How To Make Short Putts
Three Ways to Beat’em

One of the most frustrating things in golf has to be missing short putts. I’m talking about putts under 6’ for the most part here, but particularly those inside of four. You hit a great approach to set up a short birdie . . . and then miss it. Or you make a great pitch or chip to save par . . . or even bogey . . . and it doesn’t go in. I’ve been thinking about that lately, and then got this exact question from Clint R., from Meridianville, AL. In obvious frustration, Clint asked:

“How do you teach people to putt? I seem to miss the shortest of putts.”

Well, Clint, I obviously can’t teach you to putt in a single column, but let’s focus on the short ones that are driving you crazy. If you can get comfortable and confident with those, you will find that all your putting success will be enhanced.

When we face any short putt, several things happen to get in the way of our success. First, because we feel like we “have” to make this, we naturally tighten up, which mostly manifests in a firmer hold on the putter, maybe even the proverbial “death grip” (appropriately named). That firmer hold is generally concentrated in the thumbs and forefingers, which then tightens up the forearms, shoulders and everything else. So the first tip is:
1. Lighten Up. When you take your grip on the putter, focus on the firmness, and feel like you are holding the putter in the fingers, with your thumbs only resting lightly as possible on the top of the putter. To see the difference, try this: while you are sitting there, clench your thumb and forefinger together and move your hand around by flexing your wrist – feel the tension in your forearm? Now, relax your thumb and forefinger completely and squeeze only your last three fingers in your hand and move it around again. See how much more you are able to move?? Actually, that little tip applies to all your shots, but particularly the short putts . . . or all putts. A light grip, with the only pressure in the last three fingers, sets up a smooth stroke and good touch.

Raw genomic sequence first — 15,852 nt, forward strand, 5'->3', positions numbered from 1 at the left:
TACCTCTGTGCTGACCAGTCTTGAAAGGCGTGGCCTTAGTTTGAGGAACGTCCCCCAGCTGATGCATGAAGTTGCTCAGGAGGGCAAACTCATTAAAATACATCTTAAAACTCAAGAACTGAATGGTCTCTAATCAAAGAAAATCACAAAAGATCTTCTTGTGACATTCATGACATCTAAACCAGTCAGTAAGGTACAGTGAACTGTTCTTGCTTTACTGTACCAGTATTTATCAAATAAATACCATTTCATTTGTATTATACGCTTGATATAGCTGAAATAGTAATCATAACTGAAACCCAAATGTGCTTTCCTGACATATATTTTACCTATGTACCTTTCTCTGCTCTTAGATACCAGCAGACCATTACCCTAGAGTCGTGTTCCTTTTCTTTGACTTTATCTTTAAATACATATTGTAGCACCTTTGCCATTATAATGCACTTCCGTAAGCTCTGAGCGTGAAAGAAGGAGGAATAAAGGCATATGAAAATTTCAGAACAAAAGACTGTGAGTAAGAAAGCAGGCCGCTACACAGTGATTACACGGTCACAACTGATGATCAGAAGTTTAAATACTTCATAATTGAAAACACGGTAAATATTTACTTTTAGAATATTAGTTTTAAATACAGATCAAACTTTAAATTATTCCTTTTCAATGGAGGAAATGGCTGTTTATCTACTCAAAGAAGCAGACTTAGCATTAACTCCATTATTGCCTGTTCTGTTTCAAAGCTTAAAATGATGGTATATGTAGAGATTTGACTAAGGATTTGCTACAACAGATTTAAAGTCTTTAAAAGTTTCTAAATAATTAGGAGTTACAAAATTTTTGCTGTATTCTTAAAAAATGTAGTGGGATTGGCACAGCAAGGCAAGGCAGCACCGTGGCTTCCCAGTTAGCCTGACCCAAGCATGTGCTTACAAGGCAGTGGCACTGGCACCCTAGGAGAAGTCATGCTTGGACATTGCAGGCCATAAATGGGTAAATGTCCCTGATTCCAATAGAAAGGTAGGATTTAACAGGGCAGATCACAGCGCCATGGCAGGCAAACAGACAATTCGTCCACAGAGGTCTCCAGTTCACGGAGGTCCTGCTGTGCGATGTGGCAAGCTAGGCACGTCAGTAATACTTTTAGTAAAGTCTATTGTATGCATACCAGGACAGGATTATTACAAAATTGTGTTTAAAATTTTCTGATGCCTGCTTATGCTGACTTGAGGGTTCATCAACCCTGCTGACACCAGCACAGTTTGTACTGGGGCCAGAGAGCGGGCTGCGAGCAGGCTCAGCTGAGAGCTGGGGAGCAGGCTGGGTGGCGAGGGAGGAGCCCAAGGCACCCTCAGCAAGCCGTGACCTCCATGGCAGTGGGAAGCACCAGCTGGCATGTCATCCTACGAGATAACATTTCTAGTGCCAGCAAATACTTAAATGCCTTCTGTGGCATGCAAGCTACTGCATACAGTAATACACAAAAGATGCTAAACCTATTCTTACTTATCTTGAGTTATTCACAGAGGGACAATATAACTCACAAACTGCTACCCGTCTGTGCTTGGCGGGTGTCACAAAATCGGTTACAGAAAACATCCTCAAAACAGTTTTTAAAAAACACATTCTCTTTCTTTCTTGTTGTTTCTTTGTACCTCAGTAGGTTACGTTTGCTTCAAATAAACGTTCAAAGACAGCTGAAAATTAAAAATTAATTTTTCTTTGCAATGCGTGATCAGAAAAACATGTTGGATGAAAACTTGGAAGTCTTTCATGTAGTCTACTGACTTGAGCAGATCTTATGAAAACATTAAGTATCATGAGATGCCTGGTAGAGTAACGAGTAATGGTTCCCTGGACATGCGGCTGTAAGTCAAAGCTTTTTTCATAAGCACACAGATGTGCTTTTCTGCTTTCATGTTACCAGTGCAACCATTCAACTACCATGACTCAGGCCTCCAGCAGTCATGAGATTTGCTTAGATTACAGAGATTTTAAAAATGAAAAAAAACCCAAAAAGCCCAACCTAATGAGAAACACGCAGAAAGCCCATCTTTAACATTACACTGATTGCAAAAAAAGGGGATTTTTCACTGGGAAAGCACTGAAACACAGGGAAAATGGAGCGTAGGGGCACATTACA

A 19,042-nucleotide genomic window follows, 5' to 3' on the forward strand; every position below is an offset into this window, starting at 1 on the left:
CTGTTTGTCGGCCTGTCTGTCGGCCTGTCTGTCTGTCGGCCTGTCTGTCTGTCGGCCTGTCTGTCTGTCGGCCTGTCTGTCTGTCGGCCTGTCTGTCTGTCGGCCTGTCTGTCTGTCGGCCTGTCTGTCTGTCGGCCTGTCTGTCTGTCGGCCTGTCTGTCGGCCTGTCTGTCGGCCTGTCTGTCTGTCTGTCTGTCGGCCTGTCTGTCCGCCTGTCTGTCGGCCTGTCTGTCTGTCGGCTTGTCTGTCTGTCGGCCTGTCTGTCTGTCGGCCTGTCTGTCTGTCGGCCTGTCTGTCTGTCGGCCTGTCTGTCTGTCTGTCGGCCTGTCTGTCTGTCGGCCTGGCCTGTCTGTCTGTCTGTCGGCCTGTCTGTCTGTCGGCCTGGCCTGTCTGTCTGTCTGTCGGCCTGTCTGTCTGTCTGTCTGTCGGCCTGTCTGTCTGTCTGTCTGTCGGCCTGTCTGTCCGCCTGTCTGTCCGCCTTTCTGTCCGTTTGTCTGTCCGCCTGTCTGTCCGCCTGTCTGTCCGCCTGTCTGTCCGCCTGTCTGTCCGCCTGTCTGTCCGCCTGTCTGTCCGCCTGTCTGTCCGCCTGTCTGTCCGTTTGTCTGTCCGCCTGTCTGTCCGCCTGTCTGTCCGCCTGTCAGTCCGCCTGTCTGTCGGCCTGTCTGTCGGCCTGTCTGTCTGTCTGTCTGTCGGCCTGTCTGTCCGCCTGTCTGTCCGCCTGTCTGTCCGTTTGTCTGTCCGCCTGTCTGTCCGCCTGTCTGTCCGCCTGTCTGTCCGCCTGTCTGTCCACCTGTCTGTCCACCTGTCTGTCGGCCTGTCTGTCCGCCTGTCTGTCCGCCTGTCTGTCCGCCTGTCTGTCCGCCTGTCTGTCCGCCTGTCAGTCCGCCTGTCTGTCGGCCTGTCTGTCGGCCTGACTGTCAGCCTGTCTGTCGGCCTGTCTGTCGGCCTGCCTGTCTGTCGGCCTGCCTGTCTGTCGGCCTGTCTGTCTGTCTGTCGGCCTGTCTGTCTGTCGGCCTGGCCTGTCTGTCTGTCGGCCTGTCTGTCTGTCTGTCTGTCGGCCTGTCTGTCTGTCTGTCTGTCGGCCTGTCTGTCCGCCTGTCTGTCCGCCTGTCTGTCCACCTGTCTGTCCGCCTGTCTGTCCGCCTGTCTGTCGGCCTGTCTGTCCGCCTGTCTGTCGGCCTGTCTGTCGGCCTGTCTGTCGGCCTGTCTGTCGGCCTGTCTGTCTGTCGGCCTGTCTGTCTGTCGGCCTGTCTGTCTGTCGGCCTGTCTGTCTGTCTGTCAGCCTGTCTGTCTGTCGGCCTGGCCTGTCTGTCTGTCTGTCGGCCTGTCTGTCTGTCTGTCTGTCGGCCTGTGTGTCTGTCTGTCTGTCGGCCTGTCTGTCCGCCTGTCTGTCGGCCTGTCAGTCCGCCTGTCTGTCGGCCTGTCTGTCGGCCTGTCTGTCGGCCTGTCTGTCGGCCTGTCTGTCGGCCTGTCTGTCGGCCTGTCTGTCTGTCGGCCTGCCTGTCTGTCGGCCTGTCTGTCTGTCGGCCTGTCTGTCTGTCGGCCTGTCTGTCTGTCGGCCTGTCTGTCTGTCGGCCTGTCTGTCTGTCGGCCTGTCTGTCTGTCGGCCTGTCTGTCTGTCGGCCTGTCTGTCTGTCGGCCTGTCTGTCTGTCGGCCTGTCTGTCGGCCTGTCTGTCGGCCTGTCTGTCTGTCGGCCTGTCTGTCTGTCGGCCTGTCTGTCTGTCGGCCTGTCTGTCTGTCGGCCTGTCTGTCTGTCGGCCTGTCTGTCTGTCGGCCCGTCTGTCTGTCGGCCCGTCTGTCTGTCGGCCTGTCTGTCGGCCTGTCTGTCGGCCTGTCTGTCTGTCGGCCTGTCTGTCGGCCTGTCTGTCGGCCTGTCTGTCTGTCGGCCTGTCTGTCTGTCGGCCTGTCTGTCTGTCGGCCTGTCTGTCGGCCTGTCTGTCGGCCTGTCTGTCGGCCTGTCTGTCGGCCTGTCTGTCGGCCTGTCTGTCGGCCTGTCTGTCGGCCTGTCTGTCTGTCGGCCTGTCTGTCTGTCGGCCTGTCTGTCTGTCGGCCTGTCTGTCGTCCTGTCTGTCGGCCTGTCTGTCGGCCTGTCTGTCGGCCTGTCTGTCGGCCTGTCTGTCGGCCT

The second thing that happens when we have a short putt is we often allow negative thoughts to creep in . . . “Don’t miss this” . . . “What if I miss it?” . . . “I have to make this” . . . all those put undue pressure on us and make it that much harder to make a good stroke. So, the second tip is:

2. Chill Out. Just allow yourself a break here. You have hit a great shot to get it this close, so allow yourself to believe that you are going to make this. Relax, shake out the nerves, and think only positive thoughts while you are waiting your turn to putt. And you know what? If you do miss it, it’s not the end of the world. It’s just one shot. So chill out and have fun . . . and make more short putts.

Finally, we often tend to get so focused on “just make a good stroke” that we get all wrapped up in mechanical thoughts. Forget those. Focus your vision intently and completely on the target. Most short putts are pretty darn straight, so it’s just a matter of hitting it into the back of the hole. My tip for this comes from a favorite movie, Mel Gibson’s “The Patriot”:

3. Aim small, miss small. Early in the movie, Gibson’s character took his two very young sons and several rifles and went to rescue his older son. He asked them, “Remember what I told you?” and the son replied “Yes sir. Aim small, miss small.” That’s great advice on short putts. Instead of focusing your eyes on the hole, pick a specific spec of dirt or grass in the back edge, or inside one lip or the other – on whatever line you want the putt to start. Don’t just look at “the hole” . . . focus intently on that very specific spot. That intensifies your visual acuity and allows your natural eye-hand coordination to work at its very best.
So, there you have the three keys to making more short putts:

1. Lighten up.
2. Chill out.
3. Aim small, miss small.

I hope this helps all of you make more of them.
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[ comments ]